Future of the Royal Air Force

The planning for the future of the Royal Air Force involves supporting ongoing British military operations,[1] the introduction of new aircraft types,[2] greater focus on network enabled capability and increasing interoperability with members of NATO.[1]

F-35 Lightning II

A Royal Air Force F-35B in flight.
Main article: F-35 Lightning II

The Lockheed Martin F-35 Lightning II is a family of single-seat, single-engine, fifth generation multirole fighters under development to perform ground attack, reconnaissance, and air defence missions with stealth capability. It was selected for the UK's Joint Combat Aircraft requirement in 2001 and is expected to enter service with the Royal Navy and the RAF from around 2020, replacing the existing Tornado GR4 and Harrier GR9 fleets (the latter already having been retired in late 2010), and operating from the Queen Elizabeth class aircraft carriers.[3] It will be the main component of the RAF's manned strike capability, and marks the return of a carrier-borne strike capability for the Fleet Air Arm for the first time in nearly a decade.

The version initially selected was the Short Take Off Vertical Landing (STOVL) variant of the F-35, known as the F-35B. However, on 19 October 2010, David Cameron announced that the UK would change their order to the F-35C CATOBAR carrier variant for both the RAF and Navy. The F-35C variant features larger wings with folding wingtips and larger wing and tail control surfaces for improved low-speed control. This gives it a greater range and the ability to carry a larger and more diverse payload than the F-35B.[4]

In May 2012, it was announced that the government had reverted to the previous plan to operate the Short Take Off Vertical Landing F-35B, due to rising estimated shipbuilding costs associated with the CATOBAR variant F-35C, and an earlier estimated in-service date for the F-35B.[5]

The delivery of the UK's first F-35B was made on the 19 July 2012 at Fort Worth, Texas, for flight trials by the RAF and Royal Navy.[6]

In 2015, the government's Strategic Defence and Security Review confirmed a planned order of 138 F-35s, with 24 of them to be available for carrier duties by 2023.[7][8]

Current & Future Units:

Additionally, 809 Naval Air Squadron and another as-yet unnamed Fleet Air Arm squadron, both to be based at RAF Marham, will also operate the F-35.


Main article: Eurofighter Typhoon

It was announced in the 2015 Strategic Defence and Security Review that the Royal Air Force would retain its Tranche 1 Typhoons and use them to stand up an additional two squadrons. It was also announced that the aircraft would remain in service until 2040, ten years longer than previously planned.[8] The Government also promised to invest further in Typhoon air-to-ground capabilities and in a new active electronically scanned array (AESA) radar, as well as completing integration of the Storm Shadow and Brimstone missiles with the Typhoon.

RAF Typhoon

Frontline Units

Unmanned Aerial Vehicles


A mockup of BAE Mantis.

The Protector programme (formerly known as Scavenger) will supply a next-generation medium-altitude, long-endurance (MALE) UAV to replace the current General Atomics MQ-9 Reaper UAVs.[10]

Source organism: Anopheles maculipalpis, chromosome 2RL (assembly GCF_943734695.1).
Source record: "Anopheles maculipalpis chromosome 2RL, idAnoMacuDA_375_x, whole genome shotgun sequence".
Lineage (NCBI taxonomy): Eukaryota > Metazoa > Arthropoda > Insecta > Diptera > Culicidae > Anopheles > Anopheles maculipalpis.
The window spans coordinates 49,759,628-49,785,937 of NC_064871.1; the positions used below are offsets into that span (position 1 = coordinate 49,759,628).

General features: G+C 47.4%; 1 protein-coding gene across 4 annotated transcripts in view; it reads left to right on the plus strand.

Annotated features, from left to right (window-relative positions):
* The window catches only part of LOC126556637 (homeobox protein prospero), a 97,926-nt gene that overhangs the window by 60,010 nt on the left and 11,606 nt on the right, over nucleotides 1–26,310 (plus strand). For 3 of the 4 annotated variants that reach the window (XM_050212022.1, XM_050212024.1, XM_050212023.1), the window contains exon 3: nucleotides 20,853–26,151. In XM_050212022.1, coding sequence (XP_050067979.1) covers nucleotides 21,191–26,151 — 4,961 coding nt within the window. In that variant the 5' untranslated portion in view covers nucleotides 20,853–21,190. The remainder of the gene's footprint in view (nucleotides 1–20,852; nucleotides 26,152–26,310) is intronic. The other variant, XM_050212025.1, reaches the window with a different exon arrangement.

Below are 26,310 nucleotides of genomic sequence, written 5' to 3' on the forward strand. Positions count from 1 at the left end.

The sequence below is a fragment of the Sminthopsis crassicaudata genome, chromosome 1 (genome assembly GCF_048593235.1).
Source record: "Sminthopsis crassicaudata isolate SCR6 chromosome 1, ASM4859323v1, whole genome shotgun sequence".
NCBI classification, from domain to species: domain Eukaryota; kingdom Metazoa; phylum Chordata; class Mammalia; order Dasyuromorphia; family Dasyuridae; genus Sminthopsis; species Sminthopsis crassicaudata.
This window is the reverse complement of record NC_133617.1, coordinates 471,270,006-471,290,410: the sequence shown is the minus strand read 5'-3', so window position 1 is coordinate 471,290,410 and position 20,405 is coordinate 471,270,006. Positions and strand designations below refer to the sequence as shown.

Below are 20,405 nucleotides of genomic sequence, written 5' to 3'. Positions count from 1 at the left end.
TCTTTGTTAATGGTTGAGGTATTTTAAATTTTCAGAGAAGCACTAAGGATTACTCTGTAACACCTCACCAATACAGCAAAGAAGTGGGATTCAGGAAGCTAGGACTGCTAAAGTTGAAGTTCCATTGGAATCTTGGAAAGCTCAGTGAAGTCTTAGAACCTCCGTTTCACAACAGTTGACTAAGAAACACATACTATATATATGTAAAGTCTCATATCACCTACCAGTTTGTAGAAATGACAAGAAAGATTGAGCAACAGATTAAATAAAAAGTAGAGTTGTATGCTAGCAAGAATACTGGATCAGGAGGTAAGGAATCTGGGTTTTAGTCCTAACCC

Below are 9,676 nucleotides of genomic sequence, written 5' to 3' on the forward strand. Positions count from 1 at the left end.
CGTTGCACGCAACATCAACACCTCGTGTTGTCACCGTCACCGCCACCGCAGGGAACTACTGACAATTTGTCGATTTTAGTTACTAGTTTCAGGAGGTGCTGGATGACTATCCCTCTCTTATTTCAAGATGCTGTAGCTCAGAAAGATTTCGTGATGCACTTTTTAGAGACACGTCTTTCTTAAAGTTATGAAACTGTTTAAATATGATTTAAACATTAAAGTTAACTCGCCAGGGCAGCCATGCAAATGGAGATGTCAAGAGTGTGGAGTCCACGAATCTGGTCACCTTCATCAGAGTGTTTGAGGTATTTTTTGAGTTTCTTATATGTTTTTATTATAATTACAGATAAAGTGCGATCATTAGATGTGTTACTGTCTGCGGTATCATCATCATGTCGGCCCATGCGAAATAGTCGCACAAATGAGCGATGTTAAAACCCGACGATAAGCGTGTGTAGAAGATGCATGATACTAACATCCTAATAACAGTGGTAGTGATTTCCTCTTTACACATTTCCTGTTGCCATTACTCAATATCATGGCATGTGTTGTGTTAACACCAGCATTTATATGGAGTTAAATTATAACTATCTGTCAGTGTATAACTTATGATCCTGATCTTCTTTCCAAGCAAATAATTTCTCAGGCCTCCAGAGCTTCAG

In June 2011, it was announced that BAE Systems and Dassault Aviation would collaborate on an aircraft called Telemos.[11] It was suggested that BAE Systems would supply the airframe and guidance based on BAE Mantis, with a payload from Thales and integration by Dassault.[12] However, the project was effectively abandoned in 2012 after Dassault pursued a collaboration with EADS Cassidian and Alenia Aermacchi instead.[13]

In October 2015, Prime Minister David Cameron announced the purchase of more than 20 Protector UAVs which would be delivered by the end of the decade.[14][15] This was later confirmed in the 2015 Strategic Defence and Security Review. The exact platform selected for Protector was not disclosed, but in February 2016, Christopher Ames of General Atomics Aeronautical Systems claimed that it would be a Certifiable Predator B.[16] Air Commodore Peter Grinsted of the Ministry of Defence later confirmed that it would be an enhanced variant of Predator B, designed to be compatible with NATO airworthiness standards. He confirmed that it will also come with the extended wing and fuel tanks of the ER (Extended Range) version, giving an increased endurance of over 40 hours.[17] In April 2016, the Ministry of Defence confirmed it would seek to acquire the Certifiable Predator B through a Foreign Military Sales contract with the U.S. Department of Defense.[18][19]

According to MBDA, the Royal Air Force intends to arm the aircraft with Brimstone missiles.[20]

Future Combat Air System (FCAS)

A model of BAE Taranis.

The Future Combat Air System (FCAS) (also known as the Unmanned Combat Air System (UCAS)) aims to deliver an unmanned combat aerial vehicle (UCAV) by 2030.[21] FCAS will be built in cooperation with France, utilizing technology from the BAE Taranis and Dassault nEUROn technology demonstrators.[21] Development of full-scale prototypes is expected to begin by 2017.[22] In the Royal Air Force, FCAS will be expected to operate alongside Typhoons and F-35 Lightning IIs.[23]

As a UCAV, FCAS will utilize stealth technology to reduce its radar cross-section (its radar signature is reportedly the size of a dragonfly).[24] It will feature a high degree of autonomy, enabling it to complete a large part of its missions without human control.[24] It will have a 16-meter (50 ft) wingspan and two internal weapon bays.[24]

According to Bernard Gray of the Ministry of Defence, technology from FCAS could also be incorporated onto a manned platform.[21] Other officials have also insisted that a manned option for FCAS has not been ruled out.[25] According to a House of Commons Defence Select Committee (DSC) report, a new "clean-sheet" manned fighter design has not been ruled out, nor has the option to buy further or upgrade existing aircraft.[26]